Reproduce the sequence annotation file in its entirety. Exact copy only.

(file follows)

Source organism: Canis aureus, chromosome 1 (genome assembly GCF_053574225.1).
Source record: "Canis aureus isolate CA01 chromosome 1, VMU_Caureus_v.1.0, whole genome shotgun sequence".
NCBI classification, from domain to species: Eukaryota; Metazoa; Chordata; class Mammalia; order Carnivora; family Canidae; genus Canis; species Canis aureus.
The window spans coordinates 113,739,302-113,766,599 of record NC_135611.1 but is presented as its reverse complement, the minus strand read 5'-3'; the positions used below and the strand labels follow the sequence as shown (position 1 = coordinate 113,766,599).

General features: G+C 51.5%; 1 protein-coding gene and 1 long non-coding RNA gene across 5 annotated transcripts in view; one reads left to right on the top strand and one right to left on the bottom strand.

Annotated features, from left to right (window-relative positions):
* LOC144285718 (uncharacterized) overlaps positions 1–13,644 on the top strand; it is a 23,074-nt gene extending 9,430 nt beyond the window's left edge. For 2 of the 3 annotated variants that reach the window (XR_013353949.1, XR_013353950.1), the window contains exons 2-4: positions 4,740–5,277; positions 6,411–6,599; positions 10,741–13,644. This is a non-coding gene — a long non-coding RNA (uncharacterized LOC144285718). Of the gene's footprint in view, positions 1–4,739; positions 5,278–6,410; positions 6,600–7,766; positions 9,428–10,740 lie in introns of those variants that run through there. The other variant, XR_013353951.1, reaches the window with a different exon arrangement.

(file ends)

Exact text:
Source organism: Canis aureus, chromosome 1 (genome assembly GCF_053574225.1).
Source record: "Canis aureus isolate CA01 chromosome 1, VMU_Caureus_v.1.0, whole genome shotgun sequence".
NCBI classification, from domain to species: Eukaryota; Metazoa; Chordata; class Mammalia; order Carnivora; family Canidae; genus Canis; species Canis aureus.
The window spans coordinates 113,739,302-113,766,599 of record NC_135611.1 but is presented as its reverse complement, the minus strand read 5'-3'; the positions used below and the strand labels follow the sequence as shown (position 1 = coordinate 113,766,599).

General features: G+C 51.5%; 1 protein-coding gene and 1 long non-coding RNA gene across 5 annotated transcripts in view; one reads left to right on the top strand and one right to left on the bottom strand.

Annotated features, from left to right (window-relative positions):
* LOC144285718 (uncharacterized) overlaps positions 1–13,644 on the top strand; it is a 23,074-nt gene extending 9,430 nt beyond the window's left edge. For 2 of the 3 annotated variants that reach the window (XR_013353949.1, XR_013353950.1), the window contains exons 2-4: positions 4,740–5,277; positions 6,411–6,599; positions 10,741–13,644. This is a non-coding gene — a long non-coding RNA (uncharacterized LOC144285718). Of the gene's footprint in view, positions 1–4,739; positions 5,278–6,410; positions 6,600–7,766; positions 9,428–10,740 lie in introns of those variants that run through there. The other variant, XR_013353951.1, reaches the window with a different exon arrangement.